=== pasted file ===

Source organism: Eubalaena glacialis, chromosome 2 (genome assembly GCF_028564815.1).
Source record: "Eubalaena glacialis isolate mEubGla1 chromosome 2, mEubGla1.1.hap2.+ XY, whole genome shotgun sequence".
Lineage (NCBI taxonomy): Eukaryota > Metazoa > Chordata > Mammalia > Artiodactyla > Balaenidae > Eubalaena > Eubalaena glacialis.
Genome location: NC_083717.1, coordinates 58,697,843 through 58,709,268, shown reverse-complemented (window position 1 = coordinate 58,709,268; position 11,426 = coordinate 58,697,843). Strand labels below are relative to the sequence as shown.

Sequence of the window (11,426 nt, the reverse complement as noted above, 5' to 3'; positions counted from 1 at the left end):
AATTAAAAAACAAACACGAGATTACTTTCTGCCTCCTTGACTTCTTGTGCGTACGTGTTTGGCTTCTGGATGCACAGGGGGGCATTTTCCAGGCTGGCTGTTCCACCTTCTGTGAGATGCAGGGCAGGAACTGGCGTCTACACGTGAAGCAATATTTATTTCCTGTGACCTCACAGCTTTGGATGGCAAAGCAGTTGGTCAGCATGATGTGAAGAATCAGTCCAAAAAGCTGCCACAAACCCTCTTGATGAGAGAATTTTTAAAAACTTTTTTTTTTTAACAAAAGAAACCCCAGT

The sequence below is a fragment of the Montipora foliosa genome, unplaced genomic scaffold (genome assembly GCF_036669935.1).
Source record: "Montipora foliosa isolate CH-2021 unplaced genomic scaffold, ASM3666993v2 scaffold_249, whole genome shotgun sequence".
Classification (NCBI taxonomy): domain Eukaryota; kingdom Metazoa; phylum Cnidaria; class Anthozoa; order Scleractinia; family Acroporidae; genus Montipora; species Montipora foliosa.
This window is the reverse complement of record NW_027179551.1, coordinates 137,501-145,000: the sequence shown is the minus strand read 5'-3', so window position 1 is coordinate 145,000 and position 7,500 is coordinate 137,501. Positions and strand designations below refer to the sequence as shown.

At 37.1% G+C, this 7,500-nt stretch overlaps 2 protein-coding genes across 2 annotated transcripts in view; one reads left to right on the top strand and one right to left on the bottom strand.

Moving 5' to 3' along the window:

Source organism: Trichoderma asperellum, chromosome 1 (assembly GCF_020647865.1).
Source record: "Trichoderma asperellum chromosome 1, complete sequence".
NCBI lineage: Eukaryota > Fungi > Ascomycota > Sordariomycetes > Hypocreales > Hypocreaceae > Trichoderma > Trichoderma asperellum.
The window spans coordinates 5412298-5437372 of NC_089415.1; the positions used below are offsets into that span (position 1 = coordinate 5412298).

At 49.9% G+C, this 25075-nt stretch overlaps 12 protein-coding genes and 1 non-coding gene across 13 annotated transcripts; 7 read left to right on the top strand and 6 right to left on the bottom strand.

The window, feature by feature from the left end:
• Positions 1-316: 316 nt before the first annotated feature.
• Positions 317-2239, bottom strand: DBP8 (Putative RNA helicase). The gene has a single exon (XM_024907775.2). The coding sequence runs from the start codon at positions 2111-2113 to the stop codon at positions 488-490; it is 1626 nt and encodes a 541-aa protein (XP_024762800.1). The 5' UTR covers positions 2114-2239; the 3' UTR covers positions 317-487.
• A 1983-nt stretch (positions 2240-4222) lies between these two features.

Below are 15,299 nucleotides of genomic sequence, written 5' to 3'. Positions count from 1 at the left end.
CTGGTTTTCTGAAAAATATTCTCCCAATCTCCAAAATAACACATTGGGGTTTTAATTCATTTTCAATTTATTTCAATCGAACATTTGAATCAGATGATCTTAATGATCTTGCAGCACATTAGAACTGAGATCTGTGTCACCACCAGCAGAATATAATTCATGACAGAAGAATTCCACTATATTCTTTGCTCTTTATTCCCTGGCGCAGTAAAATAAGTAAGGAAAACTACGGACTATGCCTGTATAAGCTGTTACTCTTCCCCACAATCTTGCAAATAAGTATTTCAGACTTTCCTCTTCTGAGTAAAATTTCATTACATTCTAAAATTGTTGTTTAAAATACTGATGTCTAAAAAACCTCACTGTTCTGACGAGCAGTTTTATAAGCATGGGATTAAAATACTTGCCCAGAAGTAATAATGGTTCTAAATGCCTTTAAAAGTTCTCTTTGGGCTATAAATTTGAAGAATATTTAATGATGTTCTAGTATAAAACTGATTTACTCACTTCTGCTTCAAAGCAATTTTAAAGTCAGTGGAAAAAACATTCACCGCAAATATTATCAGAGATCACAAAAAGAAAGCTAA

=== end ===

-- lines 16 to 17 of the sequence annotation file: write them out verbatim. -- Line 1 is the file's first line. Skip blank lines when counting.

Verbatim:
The window spans coordinates 5412298-5437372 of NC_089415.1; the positions used below are offsets into that span (position 1 = coordinate 5412298).

At 49.9% G+C, this 25075-nt stretch overlaps 12 protein-coding genes and 1 non-coding gene across 13 annotated transcripts; 7 read left to right on the top strand and 6 right to left on the bottom strand.